on Robbie, Britney, Gazza etc’s payroll.

Popbitch, 1/3/07

When I read this, there was one defining moment in my life that the article seemed to tie into.
In 2006 I applied for a job with an Australian custody company, GSL. They had branched out and had recently signed a contract with Manchester courts. The position of “custody officer” appealed and I went to yet another company assessment day.

Imagine an entire series of The Apprentice slammed into one day, and you’ve got a pretty good idea of the hoop jumping and grilling dished out by the hard-nosed businessmen running the company, putting on the event – and eventually hiring the shining, jammy assets of the group.

After the initial personal detail form-filling a second form was handed over to us- a grid of numbers starting at 1, with each number followed by the letters A-E.

I had lost count of how many of these “psychometric tests” I had filled out. There had been loads, mostly from companies that didn’t hire me- and some from companies that did (and then proceeded to fire me when they realised I wasn’t quite the heartless-bastard salesman they wanted). I had no faith in this method of gathering information.

My competency was actually tested after this, when we were put through our paces on English comprehension, Maths, memory and cognitive group exercises. I was becoming doubtful that I would be hired: if memory and maths were relevant to the job, I wasn’t going to be hired. These areas of the brain are the two Achilles heels I walk around on, and this test had just stepped on both of my feet. However, people had already been whittled out through the selection process and I was still there. I must have done something right.

The remainder of the applicants were all a certain breed: One had graduated in criminal law and, despite being my age, was already married. Others had a background in security and looked somewhat dangerous. I was the smallest guy in the room, but the next guy wasn’t that much bigger than me. The rest, I guessed, were steroid-munchers.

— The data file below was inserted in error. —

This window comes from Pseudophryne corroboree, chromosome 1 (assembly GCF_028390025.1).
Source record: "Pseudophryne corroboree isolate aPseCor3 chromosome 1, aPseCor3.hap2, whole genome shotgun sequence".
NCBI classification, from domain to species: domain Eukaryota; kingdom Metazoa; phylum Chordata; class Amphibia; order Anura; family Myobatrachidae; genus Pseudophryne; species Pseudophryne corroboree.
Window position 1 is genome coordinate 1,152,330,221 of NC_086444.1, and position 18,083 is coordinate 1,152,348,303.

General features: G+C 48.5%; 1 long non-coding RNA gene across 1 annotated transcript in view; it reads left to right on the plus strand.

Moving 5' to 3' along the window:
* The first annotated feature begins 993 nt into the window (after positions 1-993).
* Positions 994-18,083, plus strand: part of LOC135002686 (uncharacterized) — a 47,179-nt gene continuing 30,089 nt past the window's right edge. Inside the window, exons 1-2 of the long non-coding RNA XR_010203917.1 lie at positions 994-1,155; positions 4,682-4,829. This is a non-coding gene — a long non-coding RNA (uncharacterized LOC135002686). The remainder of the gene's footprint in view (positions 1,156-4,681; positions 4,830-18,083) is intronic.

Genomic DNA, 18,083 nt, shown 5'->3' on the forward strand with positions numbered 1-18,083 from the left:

Had I beaten the system? Had I just known how to handle certain questions and behaved in the way the conglomerate company wanted me to? Or would I really be better than half the other applicants at looking after the convicted scum of Manchester’s society? I was about to get GSL’s professional opinion.

One by one, the applicants were taken out of a waiting room. I assumed the interview room was on the other side of a corridor. But when a manager called my name he led me out of the building, past the cricket ground that they were using as a venue, into a different building and into a very stereotypical interview room- too large for purpose, with a solitary chair facing a long desk. Three of the managers were sat behind the desk, doing their best “Dragon’s Den” impressions.

“Okay Matt,” said Dragon 1. “Sit down, please.”

Let’s get this over with, I thought. It’s going to be interesting to see what angle they take. Perhaps, “We don’t hire innumerate morons in this organisation Matt. The shed’s that way…”